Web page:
patched to the left, with orders to move the Second Indiana over upon the Rossville road, and, if attacked, to hold the enemy in check until the rear of the infantry column had reached Chattanooga. This regiment arrived at Rossville about sunrise, and found that the place had been entirely abandoned except by a few stragglers, who were at once sent to the rear. As soon as the retrograde movement of the army was discovered, the enemy made a spirited attack upon the Second Indiana with cavalry and artillery in large force, threatening to cut off the infantry brigade of General Spears and the cavalry moving up the Valley road in the direction of Chattanooga. This regiment repulsed the enemy's cavalry and maintained their position under a heavy fire of grape and canister until re-enforced by the First Wisconsin.
By this time the column moving up the Chattanooga road had passed the intersection of the Rossville road, and both regiments were ordered to fall back across the creek into Chattanooga. This movement was executed in splendid order under a continuous and heavy fire from a largely superior force of the enemy. After bringing my command across Chattanooga Creek in safety, and finding that the enemy were advancing a heavy line of skirmishers through the woods, I ordered a sufficient force to dismount and deploy across the creek and hold the enemy in check, where they remained until the lines of the Twentieth Army Corps had been formed. My skirmishers were relieved by the infantry. The men and officers throughout displayed uniform good conduct, courage, and endurance, and are entitled to the thanks of the country for their soldierly bearing and firmness in the face of disaster that tried the nerves of the boldest. Although they knew our army had suffered disaster, if not defeat, and that they were surrounded by the enemy, there was no wavering, no haste; they retired from the field slowly and orderly, as though on parade.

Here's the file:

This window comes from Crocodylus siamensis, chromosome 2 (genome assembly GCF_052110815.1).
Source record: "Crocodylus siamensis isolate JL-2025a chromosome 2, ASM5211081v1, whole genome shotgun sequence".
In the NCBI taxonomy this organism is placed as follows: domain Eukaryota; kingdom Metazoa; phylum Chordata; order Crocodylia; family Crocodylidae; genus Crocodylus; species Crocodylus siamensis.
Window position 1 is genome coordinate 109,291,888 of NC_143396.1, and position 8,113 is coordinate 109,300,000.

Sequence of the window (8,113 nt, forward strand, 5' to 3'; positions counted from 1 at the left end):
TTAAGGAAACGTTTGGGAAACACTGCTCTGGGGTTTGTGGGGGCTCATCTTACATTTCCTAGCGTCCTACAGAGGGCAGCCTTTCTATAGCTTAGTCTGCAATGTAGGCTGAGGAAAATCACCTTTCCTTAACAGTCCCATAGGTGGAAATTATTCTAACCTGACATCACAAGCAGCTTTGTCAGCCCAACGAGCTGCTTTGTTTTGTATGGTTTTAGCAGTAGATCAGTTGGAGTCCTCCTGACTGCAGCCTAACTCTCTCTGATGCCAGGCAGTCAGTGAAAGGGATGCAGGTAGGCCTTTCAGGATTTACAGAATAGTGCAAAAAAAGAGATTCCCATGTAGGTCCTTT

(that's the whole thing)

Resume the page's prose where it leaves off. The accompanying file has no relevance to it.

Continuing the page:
List of casualties.- The First Brigade lost 3 enlisted men killed, 9 wounded, and 1 missing. The Second Brigade lost 1 enlisted man killed, 10 wounded, and 11 missing. The Third Brigade lost 5 commissioned officers and 211 men; making a total of 5 commissioned officers and 246 enlisted men killed, wounded, and missing.
In conclusion, I cannot speak too highly of the efficient manner in which Colonel Campbell, commanding First Brigade, and Colonel Ray, commanding Second Brigade, handled their commands and executed the orders given them. The gallant conduct of Captain Pratt, assistant adjutant-general; Lieutenant Miller, mustering officer; Major Helveti, inspector-general; Captain Hancock, Captain Mitchell, Captain Porter, and Lieutenant Cunningham, officers of my staff, and the prompt manner in which they performed their arduous duties throughout all the march, greatly contributed to our success.
I refer you to reports of brigade commanders herewith inclosed for information as to details.
I have the honor to be, major, very respectfully, your obedient servant,
EDWARD M. McCOOK,
Colonel, Commanding First Cavalry Division.
Major W. H. SINCLAIR,
Assistant Adjutant-General, Cavalry Corps.
57 R R-VOL XXX, PT I